Thanks, I got a sense fornwhat needs to be done.

      • javamaster

        No one “needs” to learn Spanish, silly. Spanish speakers and other foreign nationals seeking to reside here need to learn English to succeed.
        Business is conducted in English around the world except at the local tapas market, it seems. In fact, China has more English speakers than we do, which shouldn’t be surprising to anyone who takes a global view of things. So unless you are planning to cross the southern border and stay there awhile, I think you are safe without Spanish. Take the language of your choice at school, kids. And don’t forget to study hard!

    • 30yearsinreston

      He doesn’t do anything except collect a paycheck

  • Scott

    Hey Ken, instead of demonizing your fellow representatives as gun nuts who hate gays and government, please remember that you represent everyone in your district and when you demonize them, you are demonizing many of your constituents. Perhaps we simply have substantive policy disagreements that emanate from a different perspective, and aren’t bad people. You’d think 70 years in office would have taught you something.

    • Guest

      Hmmmm, yes. “Criminal history record information check required to obtain firearm from firearms show vendor” = “demonizing gun enthusiasts”.

      (The CC bill, HB1466, is a typo correction and adds renewal notices, so I think Ken is just salty about his bill getting shot down.)

      • drb

        So why does he not promote allowing citizens access to back ground checking when they sell their firearms?

        • Guest

          What? Of course you can run a check. It’s not required by Federal law, because it’s a hassle to non licensed gun sellers (individuals) to run a check.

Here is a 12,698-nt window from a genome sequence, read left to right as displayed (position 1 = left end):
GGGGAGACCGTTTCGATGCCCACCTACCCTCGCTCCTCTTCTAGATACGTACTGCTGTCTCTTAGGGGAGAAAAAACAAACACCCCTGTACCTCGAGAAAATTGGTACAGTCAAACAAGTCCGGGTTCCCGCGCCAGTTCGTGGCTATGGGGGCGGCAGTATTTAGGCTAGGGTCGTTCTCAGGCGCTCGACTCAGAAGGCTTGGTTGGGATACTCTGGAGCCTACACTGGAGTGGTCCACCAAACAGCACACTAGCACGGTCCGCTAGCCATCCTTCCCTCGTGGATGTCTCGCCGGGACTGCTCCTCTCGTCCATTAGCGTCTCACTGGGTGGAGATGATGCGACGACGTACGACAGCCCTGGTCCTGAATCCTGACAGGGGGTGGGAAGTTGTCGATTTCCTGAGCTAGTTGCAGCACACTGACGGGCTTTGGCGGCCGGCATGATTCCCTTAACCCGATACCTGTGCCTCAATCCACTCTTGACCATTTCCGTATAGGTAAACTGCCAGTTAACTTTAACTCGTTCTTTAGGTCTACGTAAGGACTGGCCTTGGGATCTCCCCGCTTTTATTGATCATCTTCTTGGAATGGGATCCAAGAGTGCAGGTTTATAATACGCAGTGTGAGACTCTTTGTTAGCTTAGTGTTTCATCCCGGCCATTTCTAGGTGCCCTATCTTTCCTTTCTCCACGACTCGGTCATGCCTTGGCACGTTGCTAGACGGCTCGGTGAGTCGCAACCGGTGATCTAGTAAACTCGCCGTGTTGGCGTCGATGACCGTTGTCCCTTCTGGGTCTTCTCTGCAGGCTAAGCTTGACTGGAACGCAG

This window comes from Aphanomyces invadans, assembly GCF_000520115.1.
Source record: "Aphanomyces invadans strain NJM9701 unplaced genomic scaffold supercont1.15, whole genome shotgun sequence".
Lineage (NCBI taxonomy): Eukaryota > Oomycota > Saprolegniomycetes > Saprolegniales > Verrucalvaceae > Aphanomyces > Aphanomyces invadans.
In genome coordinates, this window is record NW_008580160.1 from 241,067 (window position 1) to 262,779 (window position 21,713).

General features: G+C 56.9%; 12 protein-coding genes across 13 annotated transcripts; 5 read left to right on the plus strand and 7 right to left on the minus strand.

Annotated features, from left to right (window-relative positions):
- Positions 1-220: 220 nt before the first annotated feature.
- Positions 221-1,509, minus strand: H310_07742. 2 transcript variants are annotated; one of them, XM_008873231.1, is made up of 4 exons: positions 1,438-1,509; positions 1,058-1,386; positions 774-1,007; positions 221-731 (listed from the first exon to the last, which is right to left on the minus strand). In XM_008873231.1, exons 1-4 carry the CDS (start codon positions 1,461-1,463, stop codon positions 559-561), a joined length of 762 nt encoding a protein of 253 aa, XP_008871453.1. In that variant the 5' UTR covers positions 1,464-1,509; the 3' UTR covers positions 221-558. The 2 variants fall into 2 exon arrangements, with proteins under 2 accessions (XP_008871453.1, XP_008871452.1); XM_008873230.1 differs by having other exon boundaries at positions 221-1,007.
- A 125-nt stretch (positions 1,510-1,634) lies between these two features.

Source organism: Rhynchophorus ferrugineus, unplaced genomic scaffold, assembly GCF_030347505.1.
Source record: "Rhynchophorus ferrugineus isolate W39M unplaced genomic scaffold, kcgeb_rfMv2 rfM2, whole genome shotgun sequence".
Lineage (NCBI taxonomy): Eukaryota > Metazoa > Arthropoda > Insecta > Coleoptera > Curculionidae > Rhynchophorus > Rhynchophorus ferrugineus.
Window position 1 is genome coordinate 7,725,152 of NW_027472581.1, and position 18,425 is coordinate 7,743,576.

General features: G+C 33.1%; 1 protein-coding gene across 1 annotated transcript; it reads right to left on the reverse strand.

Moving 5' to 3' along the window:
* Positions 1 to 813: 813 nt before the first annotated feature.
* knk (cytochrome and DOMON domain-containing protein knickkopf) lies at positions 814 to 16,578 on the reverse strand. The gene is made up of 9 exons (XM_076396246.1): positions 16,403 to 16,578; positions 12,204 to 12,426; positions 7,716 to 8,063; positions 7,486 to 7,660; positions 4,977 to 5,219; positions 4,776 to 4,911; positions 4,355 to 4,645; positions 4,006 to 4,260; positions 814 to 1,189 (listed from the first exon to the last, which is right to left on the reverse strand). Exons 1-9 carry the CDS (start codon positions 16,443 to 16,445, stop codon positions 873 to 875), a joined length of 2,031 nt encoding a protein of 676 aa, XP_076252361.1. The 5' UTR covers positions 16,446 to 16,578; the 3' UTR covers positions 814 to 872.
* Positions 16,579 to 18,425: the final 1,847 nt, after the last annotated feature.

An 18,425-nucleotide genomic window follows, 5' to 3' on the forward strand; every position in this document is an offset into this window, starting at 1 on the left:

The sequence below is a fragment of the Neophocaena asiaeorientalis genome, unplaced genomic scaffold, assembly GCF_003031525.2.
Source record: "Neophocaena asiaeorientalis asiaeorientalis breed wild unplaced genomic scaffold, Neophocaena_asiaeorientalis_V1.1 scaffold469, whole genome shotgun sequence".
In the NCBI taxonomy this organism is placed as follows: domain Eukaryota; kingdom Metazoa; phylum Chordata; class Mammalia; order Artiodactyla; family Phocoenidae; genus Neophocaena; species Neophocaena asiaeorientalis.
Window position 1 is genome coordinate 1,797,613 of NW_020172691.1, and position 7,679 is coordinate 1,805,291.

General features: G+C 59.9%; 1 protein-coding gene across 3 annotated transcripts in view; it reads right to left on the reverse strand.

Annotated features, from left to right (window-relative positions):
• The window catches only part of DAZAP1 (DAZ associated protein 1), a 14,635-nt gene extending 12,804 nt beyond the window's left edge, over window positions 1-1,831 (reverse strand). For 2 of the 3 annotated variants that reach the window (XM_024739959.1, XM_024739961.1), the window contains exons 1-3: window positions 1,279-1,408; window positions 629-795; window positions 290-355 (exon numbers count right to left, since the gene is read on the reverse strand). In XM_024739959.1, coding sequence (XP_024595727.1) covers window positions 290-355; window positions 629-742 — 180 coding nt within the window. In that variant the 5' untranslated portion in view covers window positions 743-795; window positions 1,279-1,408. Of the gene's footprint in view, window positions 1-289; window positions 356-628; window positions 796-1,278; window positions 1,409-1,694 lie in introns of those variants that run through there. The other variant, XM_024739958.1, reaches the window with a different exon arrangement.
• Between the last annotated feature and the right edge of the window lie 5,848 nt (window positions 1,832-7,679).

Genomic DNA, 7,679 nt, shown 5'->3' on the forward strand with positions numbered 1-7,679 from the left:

• drb

            No not really. I can not run an instant check like gun show venders or stores.
            It is a bit of a hassle but also a non needed expense that should be born by the government as this is for public safety issue that I keep hearing. Or perhaps it isn’t as big an issue as Ken keeps telling us.

          • Guest

            I think the sticking point isn’t expense, it’s the buyer’s right to privacy. With a federal license and VA registration you can run it instantly. Without those you’re under as much scrutiny as the buyer. Both still require the buyer’s written consent.

            Virginia’s system is definitely more effort than a simple go/no go from federal. The commonwealth led the effort for unified checks before the Brady bill, and runs voluntary checks for individual sales at gun shows.

          • drb

            Still a very simple fix. Allow sellers to go on line and run a back ground check. It really isn’t that hard to set up. Buyers give consent when they buy at dealers and venders at gun shows all the time. Takes up to an hour max depending how many are trying to access the system.
            The issue is that Ken doesn’t even want to consider it. Why?
            Is he just un-knowledgeable or doesn’t want citizens to be in control of their own stuff because he is a government control freak.

          • Guest

            Of course it’s under government control. We literally pay government to maintain the database and run background checks.

            You’re weirdly focused on this solution in search of a problem.

  • drb

    Back ground checks:
    Just like the background check I or you have to under go if you buy at a store or gun show. The stores receive a good to go when a customer comes in to buy.They don’t need any personal info. from the report just what the customer supplies to get checked.
    The cost should be covered by government since this is a government function.

    My kid will do well. He after all only has to get through the lowest common denominator that we have set up in education. College included as I am finding out. I am afraid that it is promoting laziness though. But success these days are not based on merit more and more. In fact it is becoming illegal to base it on merit in many instances.